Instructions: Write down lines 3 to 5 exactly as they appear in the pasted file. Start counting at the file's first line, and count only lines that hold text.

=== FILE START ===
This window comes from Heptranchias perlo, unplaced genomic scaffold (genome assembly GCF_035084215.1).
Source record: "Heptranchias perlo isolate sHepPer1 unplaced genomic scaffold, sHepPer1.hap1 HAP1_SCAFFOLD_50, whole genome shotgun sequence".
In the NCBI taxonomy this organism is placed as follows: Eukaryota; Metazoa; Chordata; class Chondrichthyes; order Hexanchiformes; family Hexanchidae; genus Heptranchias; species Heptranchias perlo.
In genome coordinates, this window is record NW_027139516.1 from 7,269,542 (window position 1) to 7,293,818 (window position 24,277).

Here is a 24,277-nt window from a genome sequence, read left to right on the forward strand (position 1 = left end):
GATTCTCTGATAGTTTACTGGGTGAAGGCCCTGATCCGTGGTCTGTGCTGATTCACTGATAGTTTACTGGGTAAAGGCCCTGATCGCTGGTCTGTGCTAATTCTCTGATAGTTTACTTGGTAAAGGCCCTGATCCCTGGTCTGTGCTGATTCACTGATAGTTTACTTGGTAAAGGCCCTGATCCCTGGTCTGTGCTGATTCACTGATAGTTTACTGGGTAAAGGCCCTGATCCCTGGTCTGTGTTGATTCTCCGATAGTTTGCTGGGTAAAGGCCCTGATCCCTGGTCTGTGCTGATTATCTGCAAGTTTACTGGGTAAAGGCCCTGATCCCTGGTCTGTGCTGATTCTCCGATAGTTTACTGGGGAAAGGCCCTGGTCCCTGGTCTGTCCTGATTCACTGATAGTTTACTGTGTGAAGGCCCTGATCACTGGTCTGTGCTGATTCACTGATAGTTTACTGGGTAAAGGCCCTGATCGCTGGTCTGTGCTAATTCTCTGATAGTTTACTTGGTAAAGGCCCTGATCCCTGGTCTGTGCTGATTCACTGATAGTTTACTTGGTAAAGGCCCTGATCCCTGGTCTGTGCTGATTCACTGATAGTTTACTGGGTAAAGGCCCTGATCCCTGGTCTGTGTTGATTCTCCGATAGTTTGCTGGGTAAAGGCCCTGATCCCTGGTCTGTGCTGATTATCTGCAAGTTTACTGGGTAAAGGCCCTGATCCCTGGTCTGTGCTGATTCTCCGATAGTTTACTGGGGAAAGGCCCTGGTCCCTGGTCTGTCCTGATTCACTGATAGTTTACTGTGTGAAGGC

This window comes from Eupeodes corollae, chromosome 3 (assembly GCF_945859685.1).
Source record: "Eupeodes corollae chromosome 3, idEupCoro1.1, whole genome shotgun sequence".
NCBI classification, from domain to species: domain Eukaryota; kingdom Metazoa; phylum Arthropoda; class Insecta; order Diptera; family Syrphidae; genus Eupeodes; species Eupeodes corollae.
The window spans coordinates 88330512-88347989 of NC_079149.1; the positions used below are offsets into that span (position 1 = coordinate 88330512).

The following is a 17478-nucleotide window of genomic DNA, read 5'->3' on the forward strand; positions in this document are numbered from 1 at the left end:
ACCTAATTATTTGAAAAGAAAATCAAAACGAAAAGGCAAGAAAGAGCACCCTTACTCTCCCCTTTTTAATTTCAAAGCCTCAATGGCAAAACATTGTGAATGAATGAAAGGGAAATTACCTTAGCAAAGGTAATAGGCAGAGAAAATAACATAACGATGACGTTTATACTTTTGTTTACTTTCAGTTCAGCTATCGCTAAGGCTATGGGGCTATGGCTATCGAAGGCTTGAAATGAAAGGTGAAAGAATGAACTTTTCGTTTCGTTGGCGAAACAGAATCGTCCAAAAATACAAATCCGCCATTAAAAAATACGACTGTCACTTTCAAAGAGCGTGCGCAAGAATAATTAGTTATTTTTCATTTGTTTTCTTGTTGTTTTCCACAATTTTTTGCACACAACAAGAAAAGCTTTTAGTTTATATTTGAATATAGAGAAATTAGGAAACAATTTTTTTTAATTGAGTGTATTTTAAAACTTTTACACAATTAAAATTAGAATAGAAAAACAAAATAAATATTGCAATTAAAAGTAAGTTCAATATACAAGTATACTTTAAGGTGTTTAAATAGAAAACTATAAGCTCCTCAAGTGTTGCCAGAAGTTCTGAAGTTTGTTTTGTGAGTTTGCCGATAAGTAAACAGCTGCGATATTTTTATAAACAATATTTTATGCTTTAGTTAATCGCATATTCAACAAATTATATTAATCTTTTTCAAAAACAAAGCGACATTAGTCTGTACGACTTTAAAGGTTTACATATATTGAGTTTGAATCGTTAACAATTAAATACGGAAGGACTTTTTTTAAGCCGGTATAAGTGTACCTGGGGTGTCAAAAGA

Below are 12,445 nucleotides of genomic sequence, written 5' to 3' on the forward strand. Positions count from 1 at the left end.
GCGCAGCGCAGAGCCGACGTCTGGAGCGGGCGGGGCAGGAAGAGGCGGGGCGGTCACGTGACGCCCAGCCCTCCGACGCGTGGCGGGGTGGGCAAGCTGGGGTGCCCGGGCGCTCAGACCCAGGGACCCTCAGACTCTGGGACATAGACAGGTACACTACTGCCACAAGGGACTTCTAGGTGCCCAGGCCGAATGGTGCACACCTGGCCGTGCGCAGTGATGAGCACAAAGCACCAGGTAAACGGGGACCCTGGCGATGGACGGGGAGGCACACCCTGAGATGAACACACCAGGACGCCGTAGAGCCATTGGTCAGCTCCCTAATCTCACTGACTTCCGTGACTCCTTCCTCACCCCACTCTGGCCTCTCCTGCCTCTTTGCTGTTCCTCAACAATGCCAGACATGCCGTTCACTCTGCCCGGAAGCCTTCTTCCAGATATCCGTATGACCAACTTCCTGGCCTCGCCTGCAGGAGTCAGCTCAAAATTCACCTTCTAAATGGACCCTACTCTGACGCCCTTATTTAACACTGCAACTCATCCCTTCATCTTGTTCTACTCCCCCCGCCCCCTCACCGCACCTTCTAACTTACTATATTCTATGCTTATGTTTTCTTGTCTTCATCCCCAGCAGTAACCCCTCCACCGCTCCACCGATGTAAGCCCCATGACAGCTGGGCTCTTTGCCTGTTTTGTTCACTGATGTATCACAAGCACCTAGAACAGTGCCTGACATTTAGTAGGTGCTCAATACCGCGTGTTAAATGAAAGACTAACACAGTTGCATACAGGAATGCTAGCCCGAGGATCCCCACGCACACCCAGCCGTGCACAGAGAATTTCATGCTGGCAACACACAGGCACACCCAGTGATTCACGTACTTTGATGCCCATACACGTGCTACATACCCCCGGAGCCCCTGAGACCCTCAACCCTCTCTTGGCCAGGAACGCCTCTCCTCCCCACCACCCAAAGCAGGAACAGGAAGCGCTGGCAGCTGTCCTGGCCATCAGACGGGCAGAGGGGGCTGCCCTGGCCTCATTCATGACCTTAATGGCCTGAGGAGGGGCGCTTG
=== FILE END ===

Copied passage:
In the NCBI taxonomy this organism is placed as follows: Eukaryota; Metazoa; Chordata; class Chondrichthyes; order Hexanchiformes; family Hexanchidae; genus Heptranchias; species Heptranchias perlo.
In genome coordinates, this window is record NW_027139516.1 from 7,269,542 (window position 1) to 7,293,818 (window position 24,277).

Here is a 24,277-nt window from a genome sequence, read left to right on the forward strand (position 1 = left end):